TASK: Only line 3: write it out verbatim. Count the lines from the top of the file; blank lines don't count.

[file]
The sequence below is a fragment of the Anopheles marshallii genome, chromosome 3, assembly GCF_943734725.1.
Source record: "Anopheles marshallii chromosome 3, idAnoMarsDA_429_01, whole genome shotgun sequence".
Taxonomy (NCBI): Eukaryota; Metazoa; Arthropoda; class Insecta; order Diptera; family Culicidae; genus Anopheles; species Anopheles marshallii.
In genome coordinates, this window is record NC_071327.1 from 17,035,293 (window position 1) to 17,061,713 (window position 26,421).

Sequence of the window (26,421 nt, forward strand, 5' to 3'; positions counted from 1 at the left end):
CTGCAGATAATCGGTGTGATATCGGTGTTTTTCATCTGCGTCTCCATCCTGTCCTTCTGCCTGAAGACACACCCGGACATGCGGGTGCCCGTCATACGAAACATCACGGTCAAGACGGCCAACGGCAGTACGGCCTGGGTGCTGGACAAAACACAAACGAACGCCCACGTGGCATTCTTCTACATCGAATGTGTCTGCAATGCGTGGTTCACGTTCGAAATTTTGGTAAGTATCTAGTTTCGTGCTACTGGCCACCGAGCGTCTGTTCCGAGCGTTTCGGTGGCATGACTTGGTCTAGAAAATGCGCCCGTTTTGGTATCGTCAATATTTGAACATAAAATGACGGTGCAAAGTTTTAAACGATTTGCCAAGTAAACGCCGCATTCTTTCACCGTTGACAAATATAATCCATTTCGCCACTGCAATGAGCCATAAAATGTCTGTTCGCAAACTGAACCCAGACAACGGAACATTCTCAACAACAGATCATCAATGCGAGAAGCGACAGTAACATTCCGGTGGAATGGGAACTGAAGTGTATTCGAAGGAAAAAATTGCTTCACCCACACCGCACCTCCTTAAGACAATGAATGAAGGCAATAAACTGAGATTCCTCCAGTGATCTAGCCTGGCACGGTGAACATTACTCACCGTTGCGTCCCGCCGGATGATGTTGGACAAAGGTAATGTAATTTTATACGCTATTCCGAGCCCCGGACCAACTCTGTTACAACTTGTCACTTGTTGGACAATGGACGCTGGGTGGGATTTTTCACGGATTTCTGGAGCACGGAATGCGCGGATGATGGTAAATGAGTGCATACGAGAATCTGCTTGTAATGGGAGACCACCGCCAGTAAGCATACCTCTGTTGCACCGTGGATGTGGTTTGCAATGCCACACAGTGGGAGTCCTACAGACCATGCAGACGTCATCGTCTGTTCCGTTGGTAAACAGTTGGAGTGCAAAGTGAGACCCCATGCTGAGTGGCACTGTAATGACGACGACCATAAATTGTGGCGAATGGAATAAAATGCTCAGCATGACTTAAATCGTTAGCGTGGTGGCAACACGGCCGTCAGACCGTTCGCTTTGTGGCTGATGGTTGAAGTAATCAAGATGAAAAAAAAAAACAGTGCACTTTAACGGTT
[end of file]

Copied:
Taxonomy (NCBI): Eukaryota; Metazoa; Arthropoda; class Insecta; order Diptera; family Culicidae; genus Anopheles; species Anopheles marshallii.